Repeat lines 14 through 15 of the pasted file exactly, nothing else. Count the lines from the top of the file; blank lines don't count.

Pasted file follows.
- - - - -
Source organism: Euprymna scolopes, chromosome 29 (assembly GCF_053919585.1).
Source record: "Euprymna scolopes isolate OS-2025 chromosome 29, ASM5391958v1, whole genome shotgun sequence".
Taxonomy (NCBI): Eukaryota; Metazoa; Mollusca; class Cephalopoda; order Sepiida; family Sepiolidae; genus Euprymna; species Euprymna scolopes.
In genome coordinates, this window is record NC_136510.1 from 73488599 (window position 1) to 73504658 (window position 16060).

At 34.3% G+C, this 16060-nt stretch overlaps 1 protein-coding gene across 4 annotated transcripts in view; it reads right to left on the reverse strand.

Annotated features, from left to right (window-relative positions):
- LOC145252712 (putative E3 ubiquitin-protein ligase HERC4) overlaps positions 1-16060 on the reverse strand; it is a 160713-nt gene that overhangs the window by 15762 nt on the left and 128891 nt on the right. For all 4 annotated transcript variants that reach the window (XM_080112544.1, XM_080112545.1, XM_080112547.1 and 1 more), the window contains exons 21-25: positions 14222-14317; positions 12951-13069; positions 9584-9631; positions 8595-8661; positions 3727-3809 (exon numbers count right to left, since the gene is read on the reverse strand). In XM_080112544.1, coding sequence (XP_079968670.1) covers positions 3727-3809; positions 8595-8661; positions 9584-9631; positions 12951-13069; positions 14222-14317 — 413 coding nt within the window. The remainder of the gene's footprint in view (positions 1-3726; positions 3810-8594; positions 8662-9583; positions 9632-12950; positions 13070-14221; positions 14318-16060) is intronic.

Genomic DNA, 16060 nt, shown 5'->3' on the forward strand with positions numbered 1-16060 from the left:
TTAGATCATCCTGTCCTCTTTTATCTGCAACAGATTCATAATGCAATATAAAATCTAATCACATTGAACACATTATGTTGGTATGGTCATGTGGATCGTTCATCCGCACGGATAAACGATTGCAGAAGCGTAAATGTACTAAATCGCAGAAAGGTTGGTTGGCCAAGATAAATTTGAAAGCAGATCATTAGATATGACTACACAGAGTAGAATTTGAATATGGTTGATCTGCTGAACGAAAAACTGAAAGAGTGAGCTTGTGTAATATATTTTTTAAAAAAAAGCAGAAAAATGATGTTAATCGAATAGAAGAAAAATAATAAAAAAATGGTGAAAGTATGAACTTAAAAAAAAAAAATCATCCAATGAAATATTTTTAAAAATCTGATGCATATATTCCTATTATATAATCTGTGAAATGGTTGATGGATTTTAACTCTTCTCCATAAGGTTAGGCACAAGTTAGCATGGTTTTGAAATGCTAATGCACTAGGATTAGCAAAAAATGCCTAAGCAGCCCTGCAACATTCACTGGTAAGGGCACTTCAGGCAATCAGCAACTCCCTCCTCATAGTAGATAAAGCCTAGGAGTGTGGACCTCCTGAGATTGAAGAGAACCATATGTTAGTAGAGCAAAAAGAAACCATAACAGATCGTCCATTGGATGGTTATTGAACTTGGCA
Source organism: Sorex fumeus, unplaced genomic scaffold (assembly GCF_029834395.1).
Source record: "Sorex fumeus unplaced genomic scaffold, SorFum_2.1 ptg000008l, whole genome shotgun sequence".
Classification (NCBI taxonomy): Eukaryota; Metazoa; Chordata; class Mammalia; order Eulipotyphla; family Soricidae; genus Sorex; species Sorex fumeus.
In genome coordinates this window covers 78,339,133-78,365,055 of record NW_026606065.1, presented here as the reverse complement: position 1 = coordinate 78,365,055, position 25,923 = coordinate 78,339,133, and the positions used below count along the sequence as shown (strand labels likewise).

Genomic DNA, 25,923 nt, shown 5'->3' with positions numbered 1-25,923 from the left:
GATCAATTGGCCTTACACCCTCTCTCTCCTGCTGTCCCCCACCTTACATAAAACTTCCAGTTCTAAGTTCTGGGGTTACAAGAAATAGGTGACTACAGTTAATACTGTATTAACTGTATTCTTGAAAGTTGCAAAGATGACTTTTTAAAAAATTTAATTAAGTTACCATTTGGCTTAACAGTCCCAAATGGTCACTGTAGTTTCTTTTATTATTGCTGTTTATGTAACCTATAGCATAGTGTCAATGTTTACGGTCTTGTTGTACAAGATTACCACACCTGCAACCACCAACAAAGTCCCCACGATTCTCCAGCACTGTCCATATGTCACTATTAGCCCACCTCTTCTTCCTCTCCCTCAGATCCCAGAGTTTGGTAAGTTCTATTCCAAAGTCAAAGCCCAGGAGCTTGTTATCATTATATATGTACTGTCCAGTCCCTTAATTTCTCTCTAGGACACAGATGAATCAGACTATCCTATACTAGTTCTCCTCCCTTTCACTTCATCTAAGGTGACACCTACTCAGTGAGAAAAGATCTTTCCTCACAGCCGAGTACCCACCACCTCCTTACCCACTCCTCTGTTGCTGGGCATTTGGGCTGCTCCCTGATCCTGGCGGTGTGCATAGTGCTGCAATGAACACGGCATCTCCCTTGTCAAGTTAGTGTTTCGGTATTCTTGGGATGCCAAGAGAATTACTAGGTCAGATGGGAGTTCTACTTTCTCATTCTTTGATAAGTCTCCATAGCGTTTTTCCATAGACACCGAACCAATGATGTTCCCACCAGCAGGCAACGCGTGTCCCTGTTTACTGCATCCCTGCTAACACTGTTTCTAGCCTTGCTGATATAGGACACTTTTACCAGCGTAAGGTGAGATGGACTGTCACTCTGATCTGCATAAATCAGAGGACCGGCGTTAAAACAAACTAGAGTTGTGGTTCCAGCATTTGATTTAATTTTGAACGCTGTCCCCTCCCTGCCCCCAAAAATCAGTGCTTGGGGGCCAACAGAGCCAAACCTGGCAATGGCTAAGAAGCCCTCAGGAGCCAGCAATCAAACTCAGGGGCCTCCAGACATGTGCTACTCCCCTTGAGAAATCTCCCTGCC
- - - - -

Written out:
Genomic DNA, 25,923 nt, shown 5'->3' with positions numbered 1-25,923 from the left:
GATCAATTGGCCTTACACCCTCTCTCTCCTGCTGTCCCCCACCTTACATAAAACTTCCAGTTCTAAGTTCTGGGGTTACAAGAAATAGGTGACTACAGTTAATACTGTATTAACTGTATTCTTGAAAGTTGCAAAGATGACTTTTTAAAAAATTTAATTAAGTTACCATTTGGCTTAACAGTCCCAAATGGTCACTGTAGTTTCTTTTATTATTGCTGTTTATGTAACCTATAGCATAGTGTCAATGTTTACGGTCTTGTTGTACAAGATTACCACACCTGCAACCACCAACAAAGTCCCCACGATTCTCCAGCACTGTCCATATGTCACTATTAGCCCACCTCTTCTTCCTCTCCCTCAGATCCCAGAGTTTGGTAAGTTCTATTCCAAAGTCAAAGCCCAGGAGCTTGTTATCATTATATATGTACTGTCCAGTCCCTTAATTTCTCTCTAGGACACAGATGAATCAGACTATCCTATACTAGTTCTCCTCCCTTTCACTTCATCTAAGGTGACACCTACTCAGTGAGAAAAGATCTTTCCTCACAGCCGAGTACCCACCACCTCCTTACCCACTCCTCTGTTGCTGGGCATTTGGGCTGCTCCCTGATCCTGGCGGTGTGCATAGTGCTGCAATGAACACGGCATCTCCCTTGTCAAGTTAGTGTTTCGGTATTCTTGGGATGCCAAGAGAATTACTAGGTCAGATGGGAGTTCTACTTTCTCATTCTTTGATAAGTCTCCATAGCGTTTTTCCATAGACACCGAACCAATGATGTTCCCACCAGCAGGCAACGCGTGTCCCTGTTTACTGCATCCCTGCTAACACTGTTTCTAGCCTTGCTGATATAGGACACTTTTACCAGCGTAAGGTGAGATGGACTGTCACTCTGATCTGCATAAATCAGAGGACCGGCGTTAAAACAAACTAGAGTTGTGGTTCCAGCATTTGATTTAATTTTGAACGCTGTCCCCTCCCTGCCCCCAAAAATCAGTGCTTGGGGGCCAACAGAGCCAAACCTGGCAATGGCTAAGAAGCCCTCAGGAGCCAGCAATCAAACTCAGGGGCCTCCAGACATGTGCTACTCCCCTTGAGAAATCTCCCTGCC